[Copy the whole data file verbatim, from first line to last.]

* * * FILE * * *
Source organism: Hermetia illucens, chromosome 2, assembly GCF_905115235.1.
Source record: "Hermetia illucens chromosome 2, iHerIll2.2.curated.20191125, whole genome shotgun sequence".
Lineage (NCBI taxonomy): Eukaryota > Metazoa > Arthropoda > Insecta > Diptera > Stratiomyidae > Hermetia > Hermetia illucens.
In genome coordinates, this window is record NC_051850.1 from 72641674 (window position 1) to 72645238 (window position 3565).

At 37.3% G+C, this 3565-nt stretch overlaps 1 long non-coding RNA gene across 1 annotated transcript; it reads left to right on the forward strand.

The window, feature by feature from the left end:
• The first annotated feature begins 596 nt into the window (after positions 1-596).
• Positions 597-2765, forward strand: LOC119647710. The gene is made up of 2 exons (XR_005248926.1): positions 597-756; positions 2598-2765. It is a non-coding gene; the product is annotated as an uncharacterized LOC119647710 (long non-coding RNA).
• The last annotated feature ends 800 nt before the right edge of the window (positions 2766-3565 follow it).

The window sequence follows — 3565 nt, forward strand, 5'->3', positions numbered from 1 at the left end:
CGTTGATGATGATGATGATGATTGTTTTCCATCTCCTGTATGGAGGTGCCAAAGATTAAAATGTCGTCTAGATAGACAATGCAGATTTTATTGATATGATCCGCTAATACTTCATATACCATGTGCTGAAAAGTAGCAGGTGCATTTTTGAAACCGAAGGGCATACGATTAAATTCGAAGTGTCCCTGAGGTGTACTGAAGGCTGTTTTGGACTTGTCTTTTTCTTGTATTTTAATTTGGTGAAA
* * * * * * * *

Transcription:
Source organism: Hermetia illucens, chromosome 2, assembly GCF_905115235.1.
Source record: "Hermetia illucens chromosome 2, iHerIll2.2.curated.20191125, whole genome shotgun sequence".
Lineage (NCBI taxonomy): Eukaryota > Metazoa > Arthropoda > Insecta > Diptera > Stratiomyidae > Hermetia > Hermetia illucens.
In genome coordinates, this window is record NC_051850.1 from 72641674 (window position 1) to 72645238 (window position 3565).

At 37.3% G+C, this 3565-nt stretch overlaps 1 long non-coding RNA gene across 1 annotated transcript; it reads left to right on the forward strand.

The window, feature by feature from the left end:
• The first annotated feature begins 596 nt into the window (after positions 1-596).
• Positions 597-2765, forward strand: LOC119647710. The gene is made up of 2 exons (XR_005248926.1): positions 597-756; positions 2598-2765. It is a non-coding gene; the product is annotated as an uncharacterized LOC119647710 (long non-coding RNA).
• The last annotated feature ends 800 nt before the right edge of the window (positions 2766-3565 follow it).

The window sequence follows — 3565 nt, forward strand, 5'->3', positions numbered from 1 at the left end:
CGTTGATGATGATGATGATGATTGTTTTCCATCTCCTGTATGGAGGTGCCAAAGATTAAAATGTCGTCTAGATAGACAATGCAGATTTTATTGATATGATCCGCTAATACTTCATATACCATGTGCTGAAAAGTAGCAGGTGCATTTTTGAAACCGAAGGGCATACGATTAAATTCGAAGTGTCCCTGAGGTGTACTGAAGGCTGTTTTGGACTTGTCTTTTTCTTGTATTTTAATTTGGTGAAA